Ashes! Ashes! We All Fall Down! (10/24/2023)

We All Fall Down
Hans Thoma - Kinderreigen 1872


It is unknown what the earliest wording of the rhyme was or when it began. Many game versions have a group of children form a ring, dance in a circle around a person, and stoop or curtsy with the final line. The slowest child to do so is faced with a penalty or becomes the “Rosie” (literally: rose tree, from the French rosier) and takes their place in the center of the ring.

We find a parallel in the rhyme from Europe to the ancient stone cut in Mississippi Valley Blue Limestone. In both cases, death is certain.

The European nursery rhyme sadly tells the tragic tale of the plagues that devastated the Old World.

The Phoenician stone sadly tells how death from scurvy came to ancient seafarers. It starts in the mouth and goes to the brain. After which they will die.

Death is common to all people regardless of time and place. We see the message of death in our familiar nursery rhyme and in the ancient Phoenician stone from the Heartland of America.

Stone 32a

John White Collection Stone 32

Stone 32b

Phoenician Characters on John White Collection Stone 32.

Stone 32c

Phoenician Characters on John White Collection Stone 32.


We want to highlight the engraved Stone Number 32 from the John White Collection for a fourth time.

We are learning more about how the ancient people engraved the letters of the ancient Phoenician alphabet into the blue limestone of the Mississippi Valley. Click here to see how hard stone cuts soft stone.

Just like our writing of English with the Roman alphabet, the meaning of the letters comes from the words created, and words give the storyline that gives the whole composition its significance. Many distinct steps show the intelligence of the person who engraved John White Collection Stone Number 32.

First, there is the use of the Phoenician alphabet. Anyone using Google Search can easily find the forms for the 22-character alphabet of this ancient writing. Some experts have even created fonts that you can download from the internet. Using Photoshop or another image program, it is easy to overlay the characters of the ancient alphabet onto individual letters found cut in the engraved limestone.

Take a look at the above images. Notice how over 80 percent of the characters on the limestone are mapped to the ancient Phoenician alphabet. Is it not remarkable that we can get so many letters from a stone in the Mississippi Valley to tie to the alphabet from which we get our writing system?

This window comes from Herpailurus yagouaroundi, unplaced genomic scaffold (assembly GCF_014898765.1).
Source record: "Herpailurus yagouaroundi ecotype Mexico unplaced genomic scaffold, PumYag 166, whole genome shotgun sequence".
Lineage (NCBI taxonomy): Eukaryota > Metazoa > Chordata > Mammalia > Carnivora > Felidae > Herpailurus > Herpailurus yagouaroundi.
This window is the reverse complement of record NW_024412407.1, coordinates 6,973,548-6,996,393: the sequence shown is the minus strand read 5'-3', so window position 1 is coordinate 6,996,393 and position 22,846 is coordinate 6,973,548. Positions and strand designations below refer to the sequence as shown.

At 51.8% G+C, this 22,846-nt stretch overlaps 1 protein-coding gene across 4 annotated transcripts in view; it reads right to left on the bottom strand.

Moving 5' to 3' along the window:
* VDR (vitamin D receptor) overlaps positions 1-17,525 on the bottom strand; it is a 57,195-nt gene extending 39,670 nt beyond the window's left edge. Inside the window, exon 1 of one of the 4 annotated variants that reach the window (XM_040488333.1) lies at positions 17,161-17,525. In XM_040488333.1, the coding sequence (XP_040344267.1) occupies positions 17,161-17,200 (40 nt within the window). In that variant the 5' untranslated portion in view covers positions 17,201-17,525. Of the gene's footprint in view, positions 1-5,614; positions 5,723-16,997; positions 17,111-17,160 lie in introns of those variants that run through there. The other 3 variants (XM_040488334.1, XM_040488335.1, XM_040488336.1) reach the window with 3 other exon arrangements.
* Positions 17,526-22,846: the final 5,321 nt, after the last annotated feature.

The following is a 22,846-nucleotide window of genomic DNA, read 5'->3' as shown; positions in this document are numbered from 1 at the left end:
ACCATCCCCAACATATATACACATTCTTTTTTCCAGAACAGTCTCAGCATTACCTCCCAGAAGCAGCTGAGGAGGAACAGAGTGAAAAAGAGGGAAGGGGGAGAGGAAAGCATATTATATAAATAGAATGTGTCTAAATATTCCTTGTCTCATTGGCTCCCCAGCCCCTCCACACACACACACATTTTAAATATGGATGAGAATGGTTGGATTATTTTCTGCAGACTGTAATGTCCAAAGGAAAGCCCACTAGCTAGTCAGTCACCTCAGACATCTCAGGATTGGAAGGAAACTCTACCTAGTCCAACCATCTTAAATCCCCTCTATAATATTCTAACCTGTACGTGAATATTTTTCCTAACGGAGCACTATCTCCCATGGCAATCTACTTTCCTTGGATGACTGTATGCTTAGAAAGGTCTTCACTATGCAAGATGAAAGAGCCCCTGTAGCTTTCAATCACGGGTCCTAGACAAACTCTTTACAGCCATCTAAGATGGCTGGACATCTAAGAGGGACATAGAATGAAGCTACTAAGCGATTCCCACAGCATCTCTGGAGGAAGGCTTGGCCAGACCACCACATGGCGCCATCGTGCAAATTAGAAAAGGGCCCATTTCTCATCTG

Okay, some may say that any clever person in our modern age could take the ancient Phoenician alphabet and cut copies with marks on limestones. But this would only be the first step. To show the intelligence of the cutting person, the letters have to form meaningful words that put stories together so that they make sense. Coherence and meaning reflect intelligence. This is where the talents of Brian Nettles come into play.

Brian has taken the Phoenician characters to form words, and from the words, he has made a translation that gives meaning to the stone. The purpose of the ancient person who cut the stone is reflected in the storyline of the words.


You’ve got it – everything. It is manifested in your mouth and your cognitive abilities. Count down your time. You have come down with scurvy.

Brian Nettles is pushing on the frontier of knowledge. We are so excited that he is doing what he does. He has finished his first translation of Stone Number 32. Click here for his linguistic analysis of each character cut in the stone. Click here to see the transliteration of the Phoenician writings on Stone 32 to the Hebrew alphabet.

Surely, some codebreakers can devote their considerable talents to a review of what Brian Nettles offers on his internet page for anyone to examine and critique.

First Translation of Stone Number 32

You’ve got it – everything. It is manifested in your mouth and your cognitive abilities. Count down your time. You have come down with scurvy.

Scorbutic gums

Scurvy Affects Teeth and Gums.


Skeletal Remains from Ancient World Showing Effects of Scurvy.


Phoenician Characters Cut in Stone Meaning Scurvy.

Stone Number 32 and Scurvy

Scurvy killed more than a million sailors between Columbus’s transatlantic voyage and the rise of steam engines in the mid-19th century. The problem was so common that shipowners and governments assumed a 50% death rate from scurvy for their sailors on any significant voyage.

Sailors and passengers who sail across the oceans must ensure their diet contains enough Vitamin C to prevent scurvy.

Seafarers have suffered from scurvy for thousands of years. In the 16th and 18th centuries alone, an estimated 2 million sailors died of the disease, decimating entire ship crews. Vitamin C deficiency causes scurvy. Scurvy has dramatic and terrible symptoms. Over the period from 1500 to 1800, scurvy killed more sailors than all other diseases combined.

The Phoenicians were the best mariners in ancient times. It was they who developed the alphabet in our familiar form of A-B-C.

We believe the Phoenicians arrived in America from the Old World in 600 BC. Unsurprisingly, one of the first translations from the ancient Phoenician stones in the Mississippi Valley deals with scurvy.

All scholars worldwide are invited to comment on Brian Nettles’ translation. Stone Number 32 from the John White Collection deserves to be examined as a genuine artifact requiring the best minds of our generation.


Death on Board from Scurvy.


Bristish Naval Doctor Treating Scurvy in 18th Century.


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